German architect Han Slawik created his Homebox design based on the shipping container building model, taking into consideration the ease of transport, universal dimensions and general usefulness of shipping containers. However, the Homebox is not made from an actual steel shipping container. Slawik simply took all the best parts of shipping container architecture and modified it to be easier to build and maintain. Modification of steel structures during the building process, as well as the subsequent repair and maintenance is costly, which is one of the drawbacks of building homes from shipping containers.
Designed by Fujiwaramuro Architects and located in rural Tokushima, Japan, this Hanoura house provides a seamless transition between the inside and outside with a primary focus on natural cross-ventilation, minimizing the need for lighting and utilities. You’ll also notice the wide open main living space is entirely curtain-free, one benefit to living in such a secluded area.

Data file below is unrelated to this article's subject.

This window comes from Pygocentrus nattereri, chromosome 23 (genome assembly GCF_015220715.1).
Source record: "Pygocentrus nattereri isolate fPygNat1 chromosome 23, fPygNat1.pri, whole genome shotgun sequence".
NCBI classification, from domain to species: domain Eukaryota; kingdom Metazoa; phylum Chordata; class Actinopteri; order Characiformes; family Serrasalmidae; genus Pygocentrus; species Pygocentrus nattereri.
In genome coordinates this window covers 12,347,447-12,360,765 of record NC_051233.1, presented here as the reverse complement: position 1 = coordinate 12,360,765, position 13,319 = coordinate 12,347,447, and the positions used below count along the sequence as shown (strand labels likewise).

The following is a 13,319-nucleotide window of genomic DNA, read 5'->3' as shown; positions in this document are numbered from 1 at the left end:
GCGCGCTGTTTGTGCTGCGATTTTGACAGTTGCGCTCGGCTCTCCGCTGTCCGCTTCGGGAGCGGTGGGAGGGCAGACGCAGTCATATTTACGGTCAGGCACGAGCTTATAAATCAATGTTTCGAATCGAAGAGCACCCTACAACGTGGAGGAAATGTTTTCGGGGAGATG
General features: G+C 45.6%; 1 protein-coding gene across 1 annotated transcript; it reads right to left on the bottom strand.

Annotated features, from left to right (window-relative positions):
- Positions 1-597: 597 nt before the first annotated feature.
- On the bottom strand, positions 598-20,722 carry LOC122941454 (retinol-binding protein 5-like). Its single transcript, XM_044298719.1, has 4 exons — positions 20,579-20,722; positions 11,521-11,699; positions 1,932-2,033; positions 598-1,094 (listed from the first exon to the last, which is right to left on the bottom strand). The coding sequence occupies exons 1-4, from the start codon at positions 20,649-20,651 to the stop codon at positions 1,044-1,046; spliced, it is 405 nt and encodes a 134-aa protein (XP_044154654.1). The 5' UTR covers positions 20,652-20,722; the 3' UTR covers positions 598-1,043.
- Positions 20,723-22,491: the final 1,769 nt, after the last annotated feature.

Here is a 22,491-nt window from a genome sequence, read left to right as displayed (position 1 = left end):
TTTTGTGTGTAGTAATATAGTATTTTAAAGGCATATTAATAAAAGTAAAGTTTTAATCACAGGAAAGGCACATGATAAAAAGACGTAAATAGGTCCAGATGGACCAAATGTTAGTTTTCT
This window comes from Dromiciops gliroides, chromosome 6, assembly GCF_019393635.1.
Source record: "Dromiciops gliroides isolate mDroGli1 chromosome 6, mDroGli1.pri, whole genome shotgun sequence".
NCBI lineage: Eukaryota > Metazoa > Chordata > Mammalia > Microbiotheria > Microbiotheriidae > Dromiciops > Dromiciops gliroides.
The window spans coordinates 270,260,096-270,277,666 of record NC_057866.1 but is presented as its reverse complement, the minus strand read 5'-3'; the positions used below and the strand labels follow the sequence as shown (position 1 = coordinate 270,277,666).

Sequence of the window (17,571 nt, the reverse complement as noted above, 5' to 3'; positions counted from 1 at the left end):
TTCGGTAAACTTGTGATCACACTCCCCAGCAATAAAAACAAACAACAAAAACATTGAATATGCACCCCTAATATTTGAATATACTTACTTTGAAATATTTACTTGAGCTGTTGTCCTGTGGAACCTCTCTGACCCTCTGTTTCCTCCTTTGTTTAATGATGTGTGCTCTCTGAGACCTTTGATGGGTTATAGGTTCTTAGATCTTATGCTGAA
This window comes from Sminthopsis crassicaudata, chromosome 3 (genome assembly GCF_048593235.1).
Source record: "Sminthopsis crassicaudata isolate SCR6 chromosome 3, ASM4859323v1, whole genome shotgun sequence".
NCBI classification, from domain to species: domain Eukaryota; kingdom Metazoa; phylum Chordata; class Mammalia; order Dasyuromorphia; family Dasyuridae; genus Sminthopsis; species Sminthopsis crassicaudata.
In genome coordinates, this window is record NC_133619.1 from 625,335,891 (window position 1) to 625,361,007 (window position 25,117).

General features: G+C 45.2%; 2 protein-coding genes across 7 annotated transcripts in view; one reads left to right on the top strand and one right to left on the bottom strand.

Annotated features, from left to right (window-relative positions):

Located in Karjaa, Finland, “Apelle” is a wooden home by architect Marco Casagrande that resembles a cozy one-family home as much as it does a stranded boat in the middle of the woods. It may be rurally located in a country known for harsh, icy winters, but geothermal energy keeps it warm and cozy without the use of dirty energy sources.